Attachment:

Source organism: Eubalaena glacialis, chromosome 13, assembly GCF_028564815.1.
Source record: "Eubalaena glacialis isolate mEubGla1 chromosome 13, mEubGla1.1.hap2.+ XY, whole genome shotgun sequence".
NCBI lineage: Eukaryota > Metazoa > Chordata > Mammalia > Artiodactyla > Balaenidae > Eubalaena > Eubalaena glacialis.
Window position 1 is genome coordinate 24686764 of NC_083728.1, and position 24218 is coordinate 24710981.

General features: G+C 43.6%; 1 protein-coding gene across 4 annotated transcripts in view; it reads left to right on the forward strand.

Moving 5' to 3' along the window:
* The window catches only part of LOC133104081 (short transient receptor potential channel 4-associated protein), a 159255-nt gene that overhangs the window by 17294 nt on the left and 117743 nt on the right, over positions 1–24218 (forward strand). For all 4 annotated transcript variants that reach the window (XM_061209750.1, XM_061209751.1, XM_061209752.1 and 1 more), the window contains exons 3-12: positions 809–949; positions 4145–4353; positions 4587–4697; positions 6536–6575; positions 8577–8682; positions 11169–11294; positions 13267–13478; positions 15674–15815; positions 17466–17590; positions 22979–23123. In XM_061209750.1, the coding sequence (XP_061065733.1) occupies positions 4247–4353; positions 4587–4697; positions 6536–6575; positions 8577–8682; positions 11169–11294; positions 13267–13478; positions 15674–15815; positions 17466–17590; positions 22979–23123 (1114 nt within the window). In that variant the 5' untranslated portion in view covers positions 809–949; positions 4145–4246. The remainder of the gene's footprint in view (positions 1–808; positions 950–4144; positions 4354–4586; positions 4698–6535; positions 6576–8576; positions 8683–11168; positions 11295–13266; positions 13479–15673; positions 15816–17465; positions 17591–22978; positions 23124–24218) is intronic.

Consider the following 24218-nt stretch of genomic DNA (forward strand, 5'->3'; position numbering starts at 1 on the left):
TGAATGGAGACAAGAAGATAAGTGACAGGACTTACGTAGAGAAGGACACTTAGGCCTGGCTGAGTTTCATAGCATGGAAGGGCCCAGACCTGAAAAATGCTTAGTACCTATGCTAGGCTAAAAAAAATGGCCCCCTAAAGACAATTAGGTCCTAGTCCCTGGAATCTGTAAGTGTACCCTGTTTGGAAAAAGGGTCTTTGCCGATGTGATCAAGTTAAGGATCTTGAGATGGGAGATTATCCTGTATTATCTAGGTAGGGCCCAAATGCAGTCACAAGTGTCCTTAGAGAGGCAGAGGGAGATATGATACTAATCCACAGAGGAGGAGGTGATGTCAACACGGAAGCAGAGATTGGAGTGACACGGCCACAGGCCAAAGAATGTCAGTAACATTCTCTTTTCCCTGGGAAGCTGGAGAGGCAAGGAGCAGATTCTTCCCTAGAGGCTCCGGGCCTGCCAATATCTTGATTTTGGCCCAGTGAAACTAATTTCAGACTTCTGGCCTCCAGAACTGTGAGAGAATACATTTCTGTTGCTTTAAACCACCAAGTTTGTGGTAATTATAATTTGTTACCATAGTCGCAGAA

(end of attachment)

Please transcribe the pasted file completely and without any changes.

Source organism: Eubalaena glacialis, chromosome 13, assembly GCF_028564815.1.
Source record: "Eubalaena glacialis isolate mEubGla1 chromosome 13, mEubGla1.1.hap2.+ XY, whole genome shotgun sequence".
NCBI lineage: Eukaryota > Metazoa > Chordata > Mammalia > Artiodactyla > Balaenidae > Eubalaena > Eubalaena glacialis.
Window position 1 is genome coordinate 24686764 of NC_083728.1, and position 24218 is coordinate 24710981.

General features: G+C 43.6%; 1 protein-coding gene across 4 annotated transcripts in view; it reads left to right on the forward strand.

Moving 5' to 3' along the window:
* The window catches only part of LOC133104081 (short transient receptor potential channel 4-associated protein), a 159255-nt gene that overhangs the window by 17294 nt on the left and 117743 nt on the right, over positions 1–24218 (forward strand). For all 4 annotated transcript variants that reach the window (XM_061209750.1, XM_061209751.1, XM_061209752.1 and 1 more), the window contains exons 3-12: positions 809–949; positions 4145–4353; positions 4587–4697; positions 6536–6575; positions 8577–8682; positions 11169–11294; positions 13267–13478; positions 15674–15815; positions 17466–17590; positions 22979–23123. In XM_061209750.1, the coding sequence (XP_061065733.1) occupies positions 4247–4353; positions 4587–4697; positions 6536–6575; positions 8577–8682; positions 11169–11294; positions 13267–13478; positions 15674–15815; positions 17466–17590; positions 22979–23123 (1114 nt within the window). In that variant the 5' untranslated portion in view covers positions 809–949; positions 4145–4246. The remainder of the gene's footprint in view (positions 1–808; positions 950–4144; positions 4354–4586; positions 4698–6535; positions 6576–8576; positions 8683–11168; positions 11295–13266; positions 13479–15673; positions 15816–17465; positions 17591–22978; positions 23124–24218) is intronic.

Consider the following 24218-nt stretch of genomic DNA (forward strand, 5'->3'; position numbering starts at 1 on the left):
TGAATGGAGACAAGAAGATAAGTGACAGGACTTACGTAGAGAAGGACACTTAGGCCTGGCTGAGTTTCATAGCATGGAAGGGCCCAGACCTGAAAAATGCTTAGTACCTATGCTAGGCTAAAAAAAATGGCCCCCTAAAGACAATTAGGTCCTAGTCCCTGGAATCTGTAAGTGTACCCTGTTTGGAAAAAGGGTCTTTGCCGATGTGATCAAGTTAAGGATCTTGAGATGGGAGATTATCCTGTATTATCTAGGTAGGGCCCAAATGCAGTCACAAGTGTCCTTAGAGAGGCAGAGGGAGATATGATACTAATCCACAGAGGAGGAGGTGATGTCAACACGGAAGCAGAGATTGGAGTGACACGGCCACAGGCCAAAGAATGTCAGTAACATTCTCTTTTCCCTGGGAAGCTGGAGAGGCAAGGAGCAGATTCTTCCCTAGAGGCTCCGGGCCTGCCAATATCTTGATTTTGGCCCAGTGAAACTAATTTCAGACTTCTGGCCTCCAGAACTGTGAGAGAATACATTTCTGTTGCTTTAAACCACCAAGTTTGTGGTAATTATAATTTGTTACCATAGTCGCAGAA